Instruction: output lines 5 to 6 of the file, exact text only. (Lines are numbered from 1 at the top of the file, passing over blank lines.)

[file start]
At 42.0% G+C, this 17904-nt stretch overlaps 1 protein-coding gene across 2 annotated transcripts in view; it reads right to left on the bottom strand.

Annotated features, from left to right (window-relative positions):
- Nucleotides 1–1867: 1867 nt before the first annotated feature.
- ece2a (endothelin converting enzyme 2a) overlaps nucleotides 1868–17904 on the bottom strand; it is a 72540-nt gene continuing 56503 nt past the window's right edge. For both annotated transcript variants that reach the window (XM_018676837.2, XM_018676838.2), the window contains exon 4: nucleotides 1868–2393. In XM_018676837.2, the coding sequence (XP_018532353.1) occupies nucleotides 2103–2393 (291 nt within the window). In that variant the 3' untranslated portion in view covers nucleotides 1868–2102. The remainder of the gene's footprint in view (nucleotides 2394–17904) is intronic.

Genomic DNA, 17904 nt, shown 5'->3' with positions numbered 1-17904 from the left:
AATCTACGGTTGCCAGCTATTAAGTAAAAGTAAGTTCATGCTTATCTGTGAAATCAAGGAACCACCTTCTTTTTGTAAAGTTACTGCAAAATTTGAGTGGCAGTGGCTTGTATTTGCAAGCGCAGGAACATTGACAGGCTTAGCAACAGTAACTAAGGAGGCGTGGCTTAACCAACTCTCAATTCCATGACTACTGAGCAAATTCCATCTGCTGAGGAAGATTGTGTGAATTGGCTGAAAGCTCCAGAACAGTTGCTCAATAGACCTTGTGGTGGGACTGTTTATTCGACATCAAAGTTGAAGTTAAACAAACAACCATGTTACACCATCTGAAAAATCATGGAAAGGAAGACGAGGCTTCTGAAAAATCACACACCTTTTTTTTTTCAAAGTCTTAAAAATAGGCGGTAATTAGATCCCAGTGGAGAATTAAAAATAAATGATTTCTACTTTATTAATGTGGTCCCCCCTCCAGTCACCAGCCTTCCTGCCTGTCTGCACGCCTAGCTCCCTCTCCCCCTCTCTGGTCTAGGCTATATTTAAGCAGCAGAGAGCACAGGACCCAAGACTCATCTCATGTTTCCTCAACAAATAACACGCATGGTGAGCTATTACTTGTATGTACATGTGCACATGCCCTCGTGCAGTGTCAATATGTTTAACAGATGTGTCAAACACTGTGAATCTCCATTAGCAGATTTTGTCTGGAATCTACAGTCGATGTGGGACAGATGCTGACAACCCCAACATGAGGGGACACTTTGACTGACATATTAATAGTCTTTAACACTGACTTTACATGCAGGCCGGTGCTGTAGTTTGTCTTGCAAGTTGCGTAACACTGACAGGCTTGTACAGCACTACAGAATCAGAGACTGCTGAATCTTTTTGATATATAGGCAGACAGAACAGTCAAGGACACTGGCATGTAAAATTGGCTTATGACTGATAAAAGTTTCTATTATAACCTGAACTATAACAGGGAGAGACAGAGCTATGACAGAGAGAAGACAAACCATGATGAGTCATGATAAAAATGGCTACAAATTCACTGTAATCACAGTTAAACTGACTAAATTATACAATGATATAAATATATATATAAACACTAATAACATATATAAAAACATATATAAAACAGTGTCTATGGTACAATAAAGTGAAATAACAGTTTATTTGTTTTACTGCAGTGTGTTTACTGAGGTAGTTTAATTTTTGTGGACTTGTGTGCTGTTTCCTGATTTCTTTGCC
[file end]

Genomic DNA, 17904 nt, shown 5'->3' with positions numbered 1-17904 from the left:
AATCTACGGTTGCCAGCTATTAAGTAAAAGTAAGTTCATGCTTATCTGTGAAATCAAGGAACCACCTTCTTTTTGTAAAGTTACTGCAAAATTTGAGTGGCAGTGGCTTGTATTTGCAAGCGCAGGAACATTGACAGGCTTAGCAACAGTAACTAAGGAGGCGTGGCTTAACCAACTCTCAATTCCATGACTACTGAGCAAATTCCATCTGCTGAGGAAGATTGTGTGAATTGGCTGAAAGCTCCAGAACAGTTGCTCAATAGACCTTGTGGTGGGACTGTTTATTCGACATCAAAGTTGAAGTTAAACAAACAACCATGTTACACCATCTGAAAAATCATGGAAAGGAAGACGAGGCTTCTGAAAAATCACACACCTTTTTTTTTTCAAAGTCTTAAAAATAGGCGGTAATTAGATCCCAGTGGAGAATTAAAAATAAATGATTTCTACTTTATTAATGTGGTCCCCCCTCCAGTCACCAGCCTTCCTGCCTGTCTGCACGCCTAGCTCCCTCTCCCCCTCTCTGGTCTAGGCTATATTTAAGCAGCAGAGAGCACAGGACCCAAGACTCATCTCATGTTTCCTCAACAAATAACACGCATGGTGAGCTATTACTTGTATGTACATGTGCACATGCCCTCGTGCAGTGTCAATATGTTTAACAGATGTGTCAAACACTGTGAATCTCCATTAGCAGATTTTGTCTGGAATCTACAGTCGATGTGGGACAGATGCTGACAACCCCAACATGAGGGGACACTTTGACTGACATATTAATAGTCTTTAACACTGACTTTACATGCAGGCCGGTGCTGTAGTTTGTCTTGCAAGTTGCGTAACACTGACAGGCTTGTACAGCACTACAGAATCAGAGACTGCTGAATCTTTTTGATATATAGGCAGACAGAACAGTCAAGGACACTGGCATGTAAAATTGGCTTATGACTGATAAAAGTTTCTATTATAACCTGAACTATAACAGGGAGAGACAGAGCTATGACAGAGAGAAGACAAACCATGATGAGTCATGATAAAAATGGCTACAAATTCACTGTAATCACAGTTAAACTGACTAAATTATACAATGATATAAATATATATATAAACACTAATAACATATATAAAAACATATATAAAACAGTGTCTATGGTACAATAAAGTGAAATAACAGTTTATTTGTTTTACTGCAGTGTGTTTACTGAGGTAGTTTAATTTTTGTGGACTTGTGTGCTGTTTCCTGATTTCTTTGCC